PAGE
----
tequila sovereign


I believe Christine Blasey Ford.

I believed Anita Hill.

♦  ♦  ♦  ♦

Fear is not rational.

After a traumatic event, when one develops a phobia, one’s behavior in relation to the object of one’s fear is not consistent. One can be afraid of flying and still fly. One can be afraid of tight spaces and still get in an elevator.

This does not make you a liar.

♦  ♦  ♦  ♦

1979. I was 17 years old. A 26 year old man asked me on a date. I dressed for dinner and a movie out. He drove me directly to his apartment. He locked the door behind us. He kept the lights low. He made us strong drinks. With rum, I think. I didn’t like it. He tried to force me to have sex. He smelled of liquor and cheap aftershave. Everything in his apartment was in a shade of amber. We were on the couch, then in his bedroom. I said no. I thought he was going to rape me. I thought if I didn’t have sex with him he would hurt me. I was terrified. So terrified I don’t remember how I got out of there. And I still couldn’t tell you how.

♦  ♦  ♦  ♦

Memory must be a shapeshifter from another world.

It was only years later, in 2004, during counseling, that I remembered putting the clothes I had warn that night into the trash afterwards. I hadn’t remembered that before. All I remembered was bound up with this overwhelming fear of being raped, of wanting to get away, and of not remembering anything about how I got away or got home.

After a traumatic event, some things about it you remember in perfect clarity. His odor. The scratchy couch. The amber lamp shade. And some things you will not.

This does not make you a liar.

♦  ♦  ♦  ♦

2004. I am 42 years old. I was meeting friends for dinner and drinks at a restaurant with a separate bar. I had arrived a bit early and needed to use the bathroom. You had to walk through the bar to get to the bathrooms in the back. I don’t know if he followed me in there or was waiting for me. He grabbed me from behind. He threw me against the wall. He broke my wrist. He bruised my ribs. He tried to rape me. I kicked him in the groin. He was drunk. He lost his balance. I fled. Out the bathroom, into a dark narrow hallway, and out to a parking lot in the back. I ran around the building, over a gravel road, to the street. I ran away.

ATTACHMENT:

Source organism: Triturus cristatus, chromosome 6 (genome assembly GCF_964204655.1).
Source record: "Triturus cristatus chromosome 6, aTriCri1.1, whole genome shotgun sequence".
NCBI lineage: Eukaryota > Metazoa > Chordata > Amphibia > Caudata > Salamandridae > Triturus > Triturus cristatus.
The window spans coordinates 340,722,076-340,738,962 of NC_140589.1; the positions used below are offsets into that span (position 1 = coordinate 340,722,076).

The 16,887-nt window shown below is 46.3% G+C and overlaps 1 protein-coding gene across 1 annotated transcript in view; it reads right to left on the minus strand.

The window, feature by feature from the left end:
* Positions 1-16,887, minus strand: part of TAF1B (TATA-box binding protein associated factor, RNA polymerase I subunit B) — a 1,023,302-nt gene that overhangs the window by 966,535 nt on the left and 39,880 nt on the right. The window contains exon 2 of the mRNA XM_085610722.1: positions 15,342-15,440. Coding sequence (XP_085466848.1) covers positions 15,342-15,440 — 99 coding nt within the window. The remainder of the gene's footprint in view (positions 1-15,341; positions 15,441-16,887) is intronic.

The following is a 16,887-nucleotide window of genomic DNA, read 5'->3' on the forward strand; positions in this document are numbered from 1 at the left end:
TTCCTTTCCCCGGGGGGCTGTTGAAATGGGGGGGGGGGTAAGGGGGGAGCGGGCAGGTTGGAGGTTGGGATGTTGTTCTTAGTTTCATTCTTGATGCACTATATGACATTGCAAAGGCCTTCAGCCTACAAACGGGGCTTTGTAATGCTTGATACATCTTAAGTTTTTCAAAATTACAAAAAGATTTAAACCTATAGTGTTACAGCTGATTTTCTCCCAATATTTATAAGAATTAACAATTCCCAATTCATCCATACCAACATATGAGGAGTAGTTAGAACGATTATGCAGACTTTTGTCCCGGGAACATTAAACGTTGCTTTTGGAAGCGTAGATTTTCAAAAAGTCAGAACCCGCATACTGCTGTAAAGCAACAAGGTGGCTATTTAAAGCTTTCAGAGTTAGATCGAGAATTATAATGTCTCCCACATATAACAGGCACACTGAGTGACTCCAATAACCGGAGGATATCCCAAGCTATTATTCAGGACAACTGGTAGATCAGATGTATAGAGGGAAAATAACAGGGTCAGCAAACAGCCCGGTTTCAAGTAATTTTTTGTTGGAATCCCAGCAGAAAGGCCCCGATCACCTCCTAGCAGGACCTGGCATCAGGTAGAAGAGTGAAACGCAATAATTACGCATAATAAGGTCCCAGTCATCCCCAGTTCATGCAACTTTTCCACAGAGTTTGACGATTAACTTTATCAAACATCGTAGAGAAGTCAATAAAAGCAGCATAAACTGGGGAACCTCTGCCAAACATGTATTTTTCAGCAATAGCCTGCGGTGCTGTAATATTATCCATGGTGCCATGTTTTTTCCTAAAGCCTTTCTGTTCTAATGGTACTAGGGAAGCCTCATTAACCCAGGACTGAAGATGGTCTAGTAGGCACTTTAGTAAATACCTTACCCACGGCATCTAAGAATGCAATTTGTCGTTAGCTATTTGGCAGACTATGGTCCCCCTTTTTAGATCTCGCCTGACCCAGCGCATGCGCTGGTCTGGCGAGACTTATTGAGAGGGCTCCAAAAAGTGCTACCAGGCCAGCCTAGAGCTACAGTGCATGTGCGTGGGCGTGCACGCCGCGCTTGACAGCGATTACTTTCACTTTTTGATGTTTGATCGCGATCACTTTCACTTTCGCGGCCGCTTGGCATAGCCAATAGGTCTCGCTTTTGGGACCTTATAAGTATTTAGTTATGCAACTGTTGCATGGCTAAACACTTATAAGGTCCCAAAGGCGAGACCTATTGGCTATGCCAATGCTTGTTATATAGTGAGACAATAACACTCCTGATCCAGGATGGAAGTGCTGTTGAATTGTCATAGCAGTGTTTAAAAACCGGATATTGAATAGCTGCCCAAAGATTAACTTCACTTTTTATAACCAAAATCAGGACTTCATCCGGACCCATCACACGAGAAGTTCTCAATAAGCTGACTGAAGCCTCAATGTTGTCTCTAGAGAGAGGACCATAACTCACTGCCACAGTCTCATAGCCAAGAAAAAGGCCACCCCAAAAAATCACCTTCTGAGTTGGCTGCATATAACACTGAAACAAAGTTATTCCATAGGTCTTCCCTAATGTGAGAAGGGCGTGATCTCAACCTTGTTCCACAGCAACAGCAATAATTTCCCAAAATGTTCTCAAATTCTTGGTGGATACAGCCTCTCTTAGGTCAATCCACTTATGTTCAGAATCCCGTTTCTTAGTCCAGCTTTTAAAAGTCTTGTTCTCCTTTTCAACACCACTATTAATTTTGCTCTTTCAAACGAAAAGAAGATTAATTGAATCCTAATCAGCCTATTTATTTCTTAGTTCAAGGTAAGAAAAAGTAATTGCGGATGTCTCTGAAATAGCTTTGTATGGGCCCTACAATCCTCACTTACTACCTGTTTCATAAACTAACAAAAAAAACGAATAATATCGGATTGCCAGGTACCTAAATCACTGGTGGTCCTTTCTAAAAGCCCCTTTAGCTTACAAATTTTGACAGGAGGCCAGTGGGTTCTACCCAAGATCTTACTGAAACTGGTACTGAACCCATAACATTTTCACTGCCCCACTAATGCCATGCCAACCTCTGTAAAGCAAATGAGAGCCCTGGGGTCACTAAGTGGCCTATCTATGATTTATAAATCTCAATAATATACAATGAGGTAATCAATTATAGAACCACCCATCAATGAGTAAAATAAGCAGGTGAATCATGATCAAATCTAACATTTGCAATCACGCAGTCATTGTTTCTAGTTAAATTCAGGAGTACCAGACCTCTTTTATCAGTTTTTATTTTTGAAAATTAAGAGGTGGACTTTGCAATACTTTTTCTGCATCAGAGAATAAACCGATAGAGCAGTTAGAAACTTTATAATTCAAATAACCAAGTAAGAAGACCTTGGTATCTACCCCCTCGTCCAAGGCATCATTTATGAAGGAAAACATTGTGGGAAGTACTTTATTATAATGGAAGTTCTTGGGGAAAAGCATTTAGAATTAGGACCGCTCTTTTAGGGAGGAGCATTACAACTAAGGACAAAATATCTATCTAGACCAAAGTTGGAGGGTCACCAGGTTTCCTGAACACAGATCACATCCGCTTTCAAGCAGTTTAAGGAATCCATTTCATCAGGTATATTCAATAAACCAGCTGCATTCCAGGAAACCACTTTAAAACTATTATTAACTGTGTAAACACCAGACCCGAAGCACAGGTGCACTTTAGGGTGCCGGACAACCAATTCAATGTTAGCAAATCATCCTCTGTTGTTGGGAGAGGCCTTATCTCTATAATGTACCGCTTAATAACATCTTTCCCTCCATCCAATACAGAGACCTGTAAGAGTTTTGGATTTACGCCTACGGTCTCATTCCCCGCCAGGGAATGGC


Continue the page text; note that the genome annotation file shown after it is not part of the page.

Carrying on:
♦  ♦  ♦  ♦

I don’t like it when men sneak up behind me.

I don’t like it when I can’t see an exit.

I don’t like using public restrooms.

This doesn’t make me a liar.

♦  ♦  ♦  ♦

I really hate it when people say that “rape isn’t about sex, it’s about violence.” Really? Then why does it involve violent sex? Of course it is about sex. Sex is many things and one of the many things that sex is about is its use as a violent enactment of oppression.

Rapists use sex to control through force and humiliation. It matters that Kavannaugh and his peers raped in packs. That they laughed together at the women. That they were drunk. That they egged each other on. That they celebrated one another’s conquest.

It was about using sex by force to humiliate and shame women. It is about putting women in their place.

To remind us where our place is. To tell us, in so uncertain terms, that our experiences, our concerns, our feelings do not matter. That we were expected to resist, just a little, to embolden their resolve and sense of self, but finally to submit. To submit so thoroughly that we would keep our mouths shut. Forever. Or be made a spectacle.

♦  ♦  ♦  ♦

I drink man tears with breakfast. I find them best with a side of partisan blame games and yelling obsenities and self-pitying victimhood. Sometimes I even add a garnish of self-important tragedy. How dare the world hold me accountable.

I refuse the spectacle.

I chose to stand with survivors. And vote in November.

♦  ♦  ♦  ♦

Further Readings

Kavanaugh is Forcing the Legal World To Finally Face its Weinstein Moment

The Delicious Salt of Brett Kavanaugh’s White Tears

Women React

What A Good Boy

Violence Against Native Women is Not Traditional

Violence on the Land, Violence on Our Bodies

A Red Girl’s Reasoning

Barker Got Your Back
Joanne Barker, “Got Your Back” (2018) Digital Drawing

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